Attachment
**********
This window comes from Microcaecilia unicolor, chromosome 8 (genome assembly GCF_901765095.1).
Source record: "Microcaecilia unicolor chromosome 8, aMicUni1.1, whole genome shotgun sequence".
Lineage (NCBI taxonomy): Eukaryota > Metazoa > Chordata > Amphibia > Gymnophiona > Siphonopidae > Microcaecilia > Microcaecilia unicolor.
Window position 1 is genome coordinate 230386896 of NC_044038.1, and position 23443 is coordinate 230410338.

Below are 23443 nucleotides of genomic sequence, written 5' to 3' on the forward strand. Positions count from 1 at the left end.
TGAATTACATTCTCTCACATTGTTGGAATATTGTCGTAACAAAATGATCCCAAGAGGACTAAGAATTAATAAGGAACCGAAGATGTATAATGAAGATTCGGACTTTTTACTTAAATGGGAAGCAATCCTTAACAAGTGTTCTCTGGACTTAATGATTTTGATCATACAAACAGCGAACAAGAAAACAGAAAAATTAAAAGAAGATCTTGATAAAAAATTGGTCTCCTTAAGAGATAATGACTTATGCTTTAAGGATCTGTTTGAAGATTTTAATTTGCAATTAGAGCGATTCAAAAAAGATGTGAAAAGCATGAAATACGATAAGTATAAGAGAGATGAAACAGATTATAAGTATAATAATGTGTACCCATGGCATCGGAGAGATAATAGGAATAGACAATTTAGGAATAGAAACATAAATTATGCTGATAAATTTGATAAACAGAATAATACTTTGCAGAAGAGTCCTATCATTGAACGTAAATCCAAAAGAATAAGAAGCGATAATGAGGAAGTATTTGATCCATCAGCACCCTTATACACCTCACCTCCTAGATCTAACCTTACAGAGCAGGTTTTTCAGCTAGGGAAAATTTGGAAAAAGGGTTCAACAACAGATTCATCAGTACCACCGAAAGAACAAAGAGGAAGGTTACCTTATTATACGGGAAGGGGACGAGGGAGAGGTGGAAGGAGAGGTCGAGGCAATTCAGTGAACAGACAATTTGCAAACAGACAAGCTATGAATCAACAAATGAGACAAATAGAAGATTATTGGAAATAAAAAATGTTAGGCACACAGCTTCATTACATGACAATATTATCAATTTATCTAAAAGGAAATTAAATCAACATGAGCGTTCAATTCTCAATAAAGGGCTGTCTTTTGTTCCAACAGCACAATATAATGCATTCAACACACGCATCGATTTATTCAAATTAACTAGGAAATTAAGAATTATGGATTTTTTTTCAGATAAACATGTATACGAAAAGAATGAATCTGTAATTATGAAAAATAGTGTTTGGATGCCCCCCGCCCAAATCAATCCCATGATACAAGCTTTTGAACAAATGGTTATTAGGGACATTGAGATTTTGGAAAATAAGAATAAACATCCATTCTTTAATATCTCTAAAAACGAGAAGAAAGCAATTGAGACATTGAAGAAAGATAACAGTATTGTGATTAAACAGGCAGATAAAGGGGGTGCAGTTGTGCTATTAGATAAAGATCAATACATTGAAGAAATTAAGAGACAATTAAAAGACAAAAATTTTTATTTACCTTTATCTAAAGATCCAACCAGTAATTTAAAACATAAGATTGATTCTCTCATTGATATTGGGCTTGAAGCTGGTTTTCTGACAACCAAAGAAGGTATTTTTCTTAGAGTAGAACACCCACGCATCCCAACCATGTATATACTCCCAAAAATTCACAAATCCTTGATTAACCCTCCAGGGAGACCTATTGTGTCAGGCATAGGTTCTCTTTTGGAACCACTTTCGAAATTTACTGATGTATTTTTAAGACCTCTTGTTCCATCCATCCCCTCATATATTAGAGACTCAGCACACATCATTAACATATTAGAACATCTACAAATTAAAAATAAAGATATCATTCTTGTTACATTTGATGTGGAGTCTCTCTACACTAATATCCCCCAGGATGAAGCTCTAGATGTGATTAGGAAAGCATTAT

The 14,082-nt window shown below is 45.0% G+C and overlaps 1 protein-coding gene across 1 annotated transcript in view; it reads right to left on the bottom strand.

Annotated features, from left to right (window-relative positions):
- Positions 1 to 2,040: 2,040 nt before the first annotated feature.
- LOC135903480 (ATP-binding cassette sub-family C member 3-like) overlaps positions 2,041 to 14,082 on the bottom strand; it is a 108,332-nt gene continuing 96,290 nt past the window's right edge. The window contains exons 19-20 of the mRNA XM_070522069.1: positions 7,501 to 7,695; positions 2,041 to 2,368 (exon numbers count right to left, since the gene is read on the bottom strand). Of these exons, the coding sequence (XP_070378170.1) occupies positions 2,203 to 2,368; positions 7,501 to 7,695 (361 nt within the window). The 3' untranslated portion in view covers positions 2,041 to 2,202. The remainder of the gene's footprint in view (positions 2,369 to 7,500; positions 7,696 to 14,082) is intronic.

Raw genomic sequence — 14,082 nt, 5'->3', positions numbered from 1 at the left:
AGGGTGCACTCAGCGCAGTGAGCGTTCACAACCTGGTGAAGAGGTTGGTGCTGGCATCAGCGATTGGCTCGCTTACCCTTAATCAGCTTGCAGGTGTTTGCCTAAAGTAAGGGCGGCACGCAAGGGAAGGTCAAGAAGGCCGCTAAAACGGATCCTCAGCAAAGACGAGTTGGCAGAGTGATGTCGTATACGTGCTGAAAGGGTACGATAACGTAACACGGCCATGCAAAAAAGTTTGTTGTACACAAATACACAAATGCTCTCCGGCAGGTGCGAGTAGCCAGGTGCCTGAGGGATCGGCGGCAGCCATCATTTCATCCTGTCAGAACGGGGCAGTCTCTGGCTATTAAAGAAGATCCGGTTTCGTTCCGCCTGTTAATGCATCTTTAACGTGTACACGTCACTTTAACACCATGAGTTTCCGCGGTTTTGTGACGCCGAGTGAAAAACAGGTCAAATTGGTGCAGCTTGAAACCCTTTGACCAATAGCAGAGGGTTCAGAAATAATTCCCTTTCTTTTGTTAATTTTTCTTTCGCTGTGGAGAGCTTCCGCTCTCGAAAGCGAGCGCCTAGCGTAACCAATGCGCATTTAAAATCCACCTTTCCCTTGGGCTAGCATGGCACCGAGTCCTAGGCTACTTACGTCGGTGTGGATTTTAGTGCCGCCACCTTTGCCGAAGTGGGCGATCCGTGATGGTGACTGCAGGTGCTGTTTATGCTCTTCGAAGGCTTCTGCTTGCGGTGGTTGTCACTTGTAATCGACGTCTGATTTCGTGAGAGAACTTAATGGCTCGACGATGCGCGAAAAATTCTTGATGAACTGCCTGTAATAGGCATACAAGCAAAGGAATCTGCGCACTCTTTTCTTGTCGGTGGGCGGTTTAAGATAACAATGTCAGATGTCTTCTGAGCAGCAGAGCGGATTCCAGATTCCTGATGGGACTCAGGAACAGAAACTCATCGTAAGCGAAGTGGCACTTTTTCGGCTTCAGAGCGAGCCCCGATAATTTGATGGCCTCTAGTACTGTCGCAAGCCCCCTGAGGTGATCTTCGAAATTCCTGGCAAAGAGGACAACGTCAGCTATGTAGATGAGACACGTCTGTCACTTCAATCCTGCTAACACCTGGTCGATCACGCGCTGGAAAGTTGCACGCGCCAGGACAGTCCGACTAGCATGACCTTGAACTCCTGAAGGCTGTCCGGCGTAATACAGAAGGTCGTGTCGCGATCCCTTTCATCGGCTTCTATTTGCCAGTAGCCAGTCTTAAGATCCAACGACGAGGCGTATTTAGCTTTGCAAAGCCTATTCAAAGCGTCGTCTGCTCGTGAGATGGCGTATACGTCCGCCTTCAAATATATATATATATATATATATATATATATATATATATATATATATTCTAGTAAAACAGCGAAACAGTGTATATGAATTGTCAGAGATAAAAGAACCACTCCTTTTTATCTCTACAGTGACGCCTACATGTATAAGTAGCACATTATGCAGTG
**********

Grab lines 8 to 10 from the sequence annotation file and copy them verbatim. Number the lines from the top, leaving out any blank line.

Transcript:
Annotated features, from left to right (window-relative positions):
- Positions 1 to 2,040: 2,040 nt before the first annotated feature.
- LOC135903480 (ATP-binding cassette sub-family C member 3-like) overlaps positions 2,041 to 14,082 on the bottom strand; it is a 108,332-nt gene continuing 96,290 nt past the window's right edge. The window contains exons 19-20 of the mRNA XM_070522069.1: positions 7,501 to 7,695; positions 2,041 to 2,368 (exon numbers count right to left, since the gene is read on the bottom strand). Of these exons, the coding sequence (XP_070378170.1) occupies positions 2,203 to 2,368; positions 7,501 to 7,695 (361 nt within the window). The 3' untranslated portion in view covers positions 2,041 to 2,202. The remainder of the gene's footprint in view (positions 2,369 to 7,500; positions 7,696 to 14,082) is intronic.